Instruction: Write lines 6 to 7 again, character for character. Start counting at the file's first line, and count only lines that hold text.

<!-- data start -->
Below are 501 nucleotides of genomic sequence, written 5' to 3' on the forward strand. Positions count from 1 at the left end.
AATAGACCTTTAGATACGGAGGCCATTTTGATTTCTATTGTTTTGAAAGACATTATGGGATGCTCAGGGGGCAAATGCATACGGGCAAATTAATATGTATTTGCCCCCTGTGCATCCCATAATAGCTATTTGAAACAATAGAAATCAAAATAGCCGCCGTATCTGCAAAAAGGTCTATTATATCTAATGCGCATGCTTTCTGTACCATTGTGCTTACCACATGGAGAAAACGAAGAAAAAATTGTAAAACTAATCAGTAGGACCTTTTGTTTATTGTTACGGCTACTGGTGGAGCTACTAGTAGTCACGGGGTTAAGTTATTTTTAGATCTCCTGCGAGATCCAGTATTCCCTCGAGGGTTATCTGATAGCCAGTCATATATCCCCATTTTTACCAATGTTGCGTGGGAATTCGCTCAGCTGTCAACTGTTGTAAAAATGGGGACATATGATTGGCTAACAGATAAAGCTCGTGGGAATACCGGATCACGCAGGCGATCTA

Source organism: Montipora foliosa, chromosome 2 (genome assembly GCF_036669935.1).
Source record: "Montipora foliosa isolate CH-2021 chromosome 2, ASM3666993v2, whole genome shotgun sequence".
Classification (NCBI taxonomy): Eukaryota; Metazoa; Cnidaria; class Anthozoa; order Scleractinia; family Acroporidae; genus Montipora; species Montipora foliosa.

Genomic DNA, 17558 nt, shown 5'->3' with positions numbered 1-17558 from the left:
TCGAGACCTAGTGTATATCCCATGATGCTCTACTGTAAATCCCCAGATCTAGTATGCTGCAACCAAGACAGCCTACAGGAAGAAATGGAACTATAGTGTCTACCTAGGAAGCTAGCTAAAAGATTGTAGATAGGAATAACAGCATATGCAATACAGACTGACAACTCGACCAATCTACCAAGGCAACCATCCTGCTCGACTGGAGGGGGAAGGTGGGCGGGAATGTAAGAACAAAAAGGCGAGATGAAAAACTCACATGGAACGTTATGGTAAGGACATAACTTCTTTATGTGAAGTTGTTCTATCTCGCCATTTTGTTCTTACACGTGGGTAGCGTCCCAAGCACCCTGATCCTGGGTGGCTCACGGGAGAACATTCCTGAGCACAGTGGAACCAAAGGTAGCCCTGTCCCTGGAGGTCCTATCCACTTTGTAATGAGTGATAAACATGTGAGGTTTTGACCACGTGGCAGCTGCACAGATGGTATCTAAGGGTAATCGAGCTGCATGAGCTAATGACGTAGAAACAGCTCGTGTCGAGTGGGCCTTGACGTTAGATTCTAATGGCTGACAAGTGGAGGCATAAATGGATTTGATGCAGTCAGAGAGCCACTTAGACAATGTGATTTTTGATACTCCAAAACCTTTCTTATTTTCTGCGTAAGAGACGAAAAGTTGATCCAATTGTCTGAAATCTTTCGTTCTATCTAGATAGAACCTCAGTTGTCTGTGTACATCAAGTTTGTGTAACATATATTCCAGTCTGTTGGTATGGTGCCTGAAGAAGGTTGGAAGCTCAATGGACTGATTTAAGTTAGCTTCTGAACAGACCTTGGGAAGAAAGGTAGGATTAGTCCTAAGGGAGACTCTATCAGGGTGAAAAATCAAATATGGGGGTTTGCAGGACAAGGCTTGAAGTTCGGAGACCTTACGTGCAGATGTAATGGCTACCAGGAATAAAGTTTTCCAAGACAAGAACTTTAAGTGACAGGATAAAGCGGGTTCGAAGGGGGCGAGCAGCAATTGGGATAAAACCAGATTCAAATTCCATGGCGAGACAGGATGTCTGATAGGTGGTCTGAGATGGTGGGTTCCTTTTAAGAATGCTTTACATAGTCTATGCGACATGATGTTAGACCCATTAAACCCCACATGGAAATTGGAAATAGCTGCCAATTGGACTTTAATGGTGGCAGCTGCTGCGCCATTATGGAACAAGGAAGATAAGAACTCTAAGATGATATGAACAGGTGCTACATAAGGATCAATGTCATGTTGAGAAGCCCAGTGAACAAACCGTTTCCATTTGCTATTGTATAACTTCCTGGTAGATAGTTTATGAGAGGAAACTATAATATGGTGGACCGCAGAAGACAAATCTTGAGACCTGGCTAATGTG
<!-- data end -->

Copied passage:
Genomic DNA, 17558 nt, shown 5'->3' with positions numbered 1-17558 from the left:
TCGAGACCTAGTGTATATCCCATGATGCTCTACTGTAAATCCCCAGATCTAGTATGCTGCAACCAAGACAGCCTACAGGAAGAAATGGAACTATAGTGTCTACCTAGGAAGCTAGCTAAAAGATTGTAGATAGGAATAACAGCATATGCAATACAGACTGACAACTCGACCAATCTACCAAGGCAACCATCCTGCTCGACTGGAGGGGGAAGGTGGGCGGGAATGTAAGAACAAAAAGGCGAGATGAAAAACTCACATGGAACGTTATGGTAAGGACATAACTTCTTTATGTGAAGTTGTTCTATCTCGCCATTTTGTTCTTACACGTGGGTAGCGTCCCAAGCACCCTGATCCTGGGTGGCTCACGGGAGAACATTCCTGAGCACAGTGGAACCAAAGGTAGCCCTGTCCCTGGAGGTCCTATCCACTTTGTAATGAGTGATAAACATGTGAGGTTTTGACCACGTGGCAGCTGCACAGATGGTATCTAAGGGTAATCGAGCTGCATGAGCTAATGACGTAGAAACAGCTCGTGTCGAGTGGGCCTTGACGTTAGATTCTAATGGCTGACAAGTGGAGGCATAAATGGATTTGATGCAGTCAGAGAGCCACTTAGACAATGTGATTTTTGATACTCCAAAACCTTTCTTATTTTCTGCGTAAGAGACGAAAAGTTGATCCAATTGTCTGAAATCTTTCGTTCTATCTAGATAGAACCTCAGTTGTCTGTGTACATCAAGTTTGTGTAACATATATTCCAGTCTGTTGGTATGGTGCCTGAAGAAGGTTGGAAGCTCAATGGACTGATTTAAGTTAGCTTCTGAACAGACCTTGGGAAGAAAGGTAGGATTAGTCCTAAGGGAGACTCTATCAGGGTGAAAAATCAAATATGGGGGTTTGCAGGACAAGGCTTGAAGTTCGGAGACCTTACGTGCAGATGTAATGGCTACCAGGAATAAAGTTTTCCAAGACAAGAACTTTAAGTGACAGGATAAAGCGGGTTCGAAGGGGGCGAGCAGCAATTGGGATAAAACCAGATTCAAATTCCATGGCGAGACAGGATGTCTGATAGGTGGTCTGAGATGGTGGGTTCCTTTTAAGAATGCTTTACATAGTCTATGCGACATGATGTTAGACCCATTAAACCCCACATGGAAATTGGAAATAGCTGCCAATTGGACTTTAATGGTGGCAGCTGCTGCGCCATTATGGAACAAGGAAGATAAGAACTCTAAGATGATATGAACAGGTGCTACATAAGGATCAATGTCATGTTGAGAAGCCCAGTGAACAAACCGTTTCCATTTGCTATTGTATAACTTCCTGGTAGATAGTTTATGAGAGGAAACTATAATATGGTGGACCGCAGAAGACAAATCTTGAGACCTGGCTAATGTG